Myanmar's April 1 parliamentary by-elections have proved to be fruitful as far as the country's re-joining the rest of the world is concerned.
The latest positive reaction came from European Union, which has indicated it will suspend all sanctions against Myanmar for one year.
The EU measure is seen as a carrot for the regime in Myanmar, which for the first time in decades decided to by-elections and release a large number of political prisoners.
The opposition National League for Democracy (NLD), led by Aung San Suu Kyi, won most of the constituencies in the by-elections, paving the way for her party to enter Parliament, which has over 600 seats, most of which are still controlled by the military under the leadership of pro-reform President Thein Sein.
The EU’s suspension of sanctions is conditional upon the sustainability of reforms promised by the regime, and there will be a review after six months. Yet, the move will allow all economic and related activities between the EU and Myanmar, except arms sales, to resume, meaning that around 800 European firms will be able to return to do business with Myanmar. This will be a potential bonanza for many European firms hit hard by the recent euro-zone debt crisis.
Suu Kyi herself has endorsed the conditional suspension of sanctions.
Besides the EU, the US also has removed some financial restrictions on Myanmar, and Americans are now free to make financial transactions in the country for projects that “meet basic human needs” or promote democracy.
Last year’s visit by US Secretary of State Hillary Clinton marked the start of Myanmar’s reforms, with the April by-elections being the first major event. The next milestone will be Myanmar’s hosting of the Southeast Asian Games in 2013. Afterwards, the country will chair the 10-member Asean grouping in 2014.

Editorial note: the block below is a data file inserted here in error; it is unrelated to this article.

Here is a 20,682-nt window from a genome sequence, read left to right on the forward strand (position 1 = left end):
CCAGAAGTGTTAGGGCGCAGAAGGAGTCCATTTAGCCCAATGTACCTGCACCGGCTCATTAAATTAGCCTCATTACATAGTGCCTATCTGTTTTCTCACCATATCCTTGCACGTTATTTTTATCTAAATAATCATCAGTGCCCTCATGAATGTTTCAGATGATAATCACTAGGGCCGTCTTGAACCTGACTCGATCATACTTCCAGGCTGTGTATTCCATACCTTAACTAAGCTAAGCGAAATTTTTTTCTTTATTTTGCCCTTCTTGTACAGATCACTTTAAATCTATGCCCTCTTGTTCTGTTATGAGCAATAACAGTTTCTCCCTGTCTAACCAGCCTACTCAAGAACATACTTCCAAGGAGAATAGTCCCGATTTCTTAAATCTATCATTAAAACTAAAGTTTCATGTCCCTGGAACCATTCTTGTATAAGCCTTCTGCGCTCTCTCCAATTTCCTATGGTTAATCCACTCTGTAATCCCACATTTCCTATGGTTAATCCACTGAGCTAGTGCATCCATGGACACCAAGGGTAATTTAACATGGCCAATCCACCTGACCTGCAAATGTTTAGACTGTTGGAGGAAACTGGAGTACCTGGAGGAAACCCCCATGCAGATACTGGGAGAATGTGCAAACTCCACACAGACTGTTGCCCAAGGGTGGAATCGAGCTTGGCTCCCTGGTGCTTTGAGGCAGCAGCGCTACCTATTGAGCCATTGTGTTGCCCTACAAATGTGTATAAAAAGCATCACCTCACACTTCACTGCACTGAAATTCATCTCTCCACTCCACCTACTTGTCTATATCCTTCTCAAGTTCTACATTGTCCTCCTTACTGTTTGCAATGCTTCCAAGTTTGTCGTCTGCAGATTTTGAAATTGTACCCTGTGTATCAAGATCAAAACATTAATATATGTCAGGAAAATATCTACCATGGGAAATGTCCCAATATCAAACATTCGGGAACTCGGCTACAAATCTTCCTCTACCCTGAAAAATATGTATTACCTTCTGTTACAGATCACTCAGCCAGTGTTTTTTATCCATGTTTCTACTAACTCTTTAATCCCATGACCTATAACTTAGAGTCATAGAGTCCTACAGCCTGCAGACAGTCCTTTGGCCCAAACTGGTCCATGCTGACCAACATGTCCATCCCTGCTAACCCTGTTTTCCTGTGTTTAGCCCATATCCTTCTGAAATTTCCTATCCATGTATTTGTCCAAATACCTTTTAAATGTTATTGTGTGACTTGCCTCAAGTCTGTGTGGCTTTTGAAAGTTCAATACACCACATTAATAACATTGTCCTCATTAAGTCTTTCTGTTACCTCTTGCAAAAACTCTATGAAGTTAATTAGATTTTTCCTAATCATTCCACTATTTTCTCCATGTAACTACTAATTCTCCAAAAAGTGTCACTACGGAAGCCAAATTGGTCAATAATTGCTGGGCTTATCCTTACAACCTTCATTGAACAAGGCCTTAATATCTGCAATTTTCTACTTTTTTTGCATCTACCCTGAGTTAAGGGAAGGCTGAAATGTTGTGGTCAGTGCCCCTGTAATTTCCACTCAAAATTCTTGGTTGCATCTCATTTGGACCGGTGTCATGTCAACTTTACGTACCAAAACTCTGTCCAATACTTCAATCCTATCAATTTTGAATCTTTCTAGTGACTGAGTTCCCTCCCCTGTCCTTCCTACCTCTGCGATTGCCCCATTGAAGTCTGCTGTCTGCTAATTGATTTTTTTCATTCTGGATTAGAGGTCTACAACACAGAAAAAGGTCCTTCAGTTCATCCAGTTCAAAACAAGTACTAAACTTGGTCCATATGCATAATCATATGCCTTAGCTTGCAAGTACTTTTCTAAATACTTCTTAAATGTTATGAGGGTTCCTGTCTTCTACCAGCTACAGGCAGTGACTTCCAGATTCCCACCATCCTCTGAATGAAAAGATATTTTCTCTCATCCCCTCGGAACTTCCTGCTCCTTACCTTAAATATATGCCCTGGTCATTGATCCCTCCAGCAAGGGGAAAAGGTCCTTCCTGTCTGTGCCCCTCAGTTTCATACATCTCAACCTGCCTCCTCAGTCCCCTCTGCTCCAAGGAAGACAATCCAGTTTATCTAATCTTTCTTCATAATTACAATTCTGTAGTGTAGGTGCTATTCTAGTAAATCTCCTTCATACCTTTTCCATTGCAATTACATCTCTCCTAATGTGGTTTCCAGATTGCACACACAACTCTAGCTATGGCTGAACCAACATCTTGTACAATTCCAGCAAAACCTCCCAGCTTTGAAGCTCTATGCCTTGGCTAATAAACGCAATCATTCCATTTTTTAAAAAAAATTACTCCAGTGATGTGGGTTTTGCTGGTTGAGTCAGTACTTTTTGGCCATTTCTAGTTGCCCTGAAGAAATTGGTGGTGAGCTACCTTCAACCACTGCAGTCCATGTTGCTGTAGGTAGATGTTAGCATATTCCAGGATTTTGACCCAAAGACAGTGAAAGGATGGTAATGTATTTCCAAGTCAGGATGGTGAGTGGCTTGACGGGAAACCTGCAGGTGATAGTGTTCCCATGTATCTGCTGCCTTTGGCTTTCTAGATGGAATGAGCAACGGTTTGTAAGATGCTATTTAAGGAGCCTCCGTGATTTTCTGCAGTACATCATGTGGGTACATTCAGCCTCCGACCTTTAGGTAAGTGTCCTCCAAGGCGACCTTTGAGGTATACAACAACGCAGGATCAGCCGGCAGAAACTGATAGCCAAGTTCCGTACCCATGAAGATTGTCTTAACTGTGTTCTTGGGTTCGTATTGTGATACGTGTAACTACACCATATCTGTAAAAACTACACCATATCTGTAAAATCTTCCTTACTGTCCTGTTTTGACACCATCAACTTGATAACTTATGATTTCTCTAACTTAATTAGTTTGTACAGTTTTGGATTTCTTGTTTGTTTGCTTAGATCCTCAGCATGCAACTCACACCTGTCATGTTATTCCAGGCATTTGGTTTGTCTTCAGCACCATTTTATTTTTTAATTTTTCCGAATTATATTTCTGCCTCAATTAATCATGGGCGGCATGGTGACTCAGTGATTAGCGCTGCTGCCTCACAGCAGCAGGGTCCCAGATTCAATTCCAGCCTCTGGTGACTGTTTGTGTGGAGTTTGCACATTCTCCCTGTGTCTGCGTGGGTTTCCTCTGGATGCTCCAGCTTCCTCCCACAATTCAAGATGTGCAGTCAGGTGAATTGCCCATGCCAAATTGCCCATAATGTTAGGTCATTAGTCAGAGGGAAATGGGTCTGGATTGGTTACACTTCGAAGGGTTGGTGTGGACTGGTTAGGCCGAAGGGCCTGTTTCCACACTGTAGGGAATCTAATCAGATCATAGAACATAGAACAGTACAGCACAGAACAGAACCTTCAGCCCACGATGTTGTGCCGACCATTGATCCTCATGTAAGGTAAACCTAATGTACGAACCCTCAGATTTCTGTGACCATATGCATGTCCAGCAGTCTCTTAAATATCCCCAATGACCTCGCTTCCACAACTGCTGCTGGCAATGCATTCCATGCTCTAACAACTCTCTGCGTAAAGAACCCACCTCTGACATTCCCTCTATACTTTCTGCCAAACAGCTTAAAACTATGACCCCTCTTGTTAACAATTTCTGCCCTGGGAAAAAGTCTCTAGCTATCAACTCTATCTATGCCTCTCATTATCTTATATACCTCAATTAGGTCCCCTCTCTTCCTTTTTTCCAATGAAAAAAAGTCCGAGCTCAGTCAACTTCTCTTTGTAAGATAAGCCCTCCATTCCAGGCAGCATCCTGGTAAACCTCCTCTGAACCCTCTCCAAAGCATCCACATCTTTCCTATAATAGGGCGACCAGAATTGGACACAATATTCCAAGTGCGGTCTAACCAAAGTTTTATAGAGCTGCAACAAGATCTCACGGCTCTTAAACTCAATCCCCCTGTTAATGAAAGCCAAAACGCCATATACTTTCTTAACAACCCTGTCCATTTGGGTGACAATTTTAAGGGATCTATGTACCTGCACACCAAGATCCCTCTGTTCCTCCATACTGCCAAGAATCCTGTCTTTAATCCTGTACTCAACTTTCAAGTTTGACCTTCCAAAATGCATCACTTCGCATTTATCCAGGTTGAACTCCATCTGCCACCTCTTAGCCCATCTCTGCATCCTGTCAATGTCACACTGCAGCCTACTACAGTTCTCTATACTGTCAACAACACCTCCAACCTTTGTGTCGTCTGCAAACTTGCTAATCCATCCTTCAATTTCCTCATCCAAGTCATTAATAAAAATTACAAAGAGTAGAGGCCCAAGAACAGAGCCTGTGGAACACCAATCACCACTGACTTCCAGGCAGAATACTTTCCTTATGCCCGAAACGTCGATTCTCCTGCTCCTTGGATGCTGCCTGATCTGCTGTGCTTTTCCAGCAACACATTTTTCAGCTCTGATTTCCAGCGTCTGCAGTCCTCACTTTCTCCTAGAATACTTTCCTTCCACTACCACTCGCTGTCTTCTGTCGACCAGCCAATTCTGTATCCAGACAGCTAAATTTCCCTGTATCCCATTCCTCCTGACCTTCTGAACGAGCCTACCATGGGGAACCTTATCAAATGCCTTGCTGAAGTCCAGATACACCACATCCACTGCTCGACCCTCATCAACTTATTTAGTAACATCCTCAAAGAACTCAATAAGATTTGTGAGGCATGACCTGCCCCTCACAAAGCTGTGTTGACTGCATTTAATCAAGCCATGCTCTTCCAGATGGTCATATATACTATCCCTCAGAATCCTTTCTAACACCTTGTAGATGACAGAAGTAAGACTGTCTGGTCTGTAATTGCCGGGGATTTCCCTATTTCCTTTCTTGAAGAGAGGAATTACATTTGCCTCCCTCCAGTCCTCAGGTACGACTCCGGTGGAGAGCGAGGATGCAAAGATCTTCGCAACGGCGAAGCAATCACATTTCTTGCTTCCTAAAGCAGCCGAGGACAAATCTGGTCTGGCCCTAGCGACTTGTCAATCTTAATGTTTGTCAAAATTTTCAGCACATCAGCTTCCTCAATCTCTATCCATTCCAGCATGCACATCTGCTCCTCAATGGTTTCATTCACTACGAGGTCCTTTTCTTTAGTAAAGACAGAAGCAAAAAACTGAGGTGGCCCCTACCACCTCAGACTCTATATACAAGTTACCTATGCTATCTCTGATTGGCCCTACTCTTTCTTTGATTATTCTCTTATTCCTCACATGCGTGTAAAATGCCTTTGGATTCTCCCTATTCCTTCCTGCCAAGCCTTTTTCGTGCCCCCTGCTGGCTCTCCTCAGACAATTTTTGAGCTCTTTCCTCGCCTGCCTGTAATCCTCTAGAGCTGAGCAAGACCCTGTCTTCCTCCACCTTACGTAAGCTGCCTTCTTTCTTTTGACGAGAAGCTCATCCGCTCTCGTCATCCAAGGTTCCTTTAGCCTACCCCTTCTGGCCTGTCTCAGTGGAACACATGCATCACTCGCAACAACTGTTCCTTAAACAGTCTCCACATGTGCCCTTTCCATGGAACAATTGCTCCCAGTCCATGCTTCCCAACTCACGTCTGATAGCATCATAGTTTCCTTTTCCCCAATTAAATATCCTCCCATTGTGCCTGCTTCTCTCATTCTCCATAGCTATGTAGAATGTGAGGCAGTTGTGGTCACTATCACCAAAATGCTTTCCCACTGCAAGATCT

The following year, Myanmar will join the Asean Economic Community (AEC) as one of four new members, including Laos, Cambodia and Vietnam. In 2015, reforms will be in an advanced stage as Myanmar plans to hold its first-ever open general election in decades.
For Thailand, the opening of Myanmar can be seen as a great opportunity to re-balance the Thai economy, as Myanmar can be a major source of cheaper labour, raw materials and natural resources as well as a major market with its population of over 60 million.
Some of Thailand’s labour-intensive manufacturing industries will be more competitive once they relocate to the neighbouring country, while Thai firms will have convenient access to a large market which is expected to grow rapidly in the coming years. In other words, Myanmar has the potential to be the next major Asian economy.
As members of the AEC, both Thailand and Myanmar, along with Vietnam, Cambodia and Laos, can form a competitive mainland network of the AEC single market and production platform. This is evidenced by the emerging east-west and north-south economic corridors.
From east to west, the Dawei deep-sea port and industrial development zone on the Thai-Burmese border serves as one of the key links that will allow businesses and industries to tap the economic potential of India, Burma, Thailand, Vietnam, Laos and Cambodia.
From north to south, economic integration starts from southern China down to Singapore, encompassing Myanmar, Thailand, Vietnam, Laos, Cambodia and Malaysia. China’s proposed high-speed railway project, criss-crossing most of the Indochinese countries, is among the major mega-infrastructure links.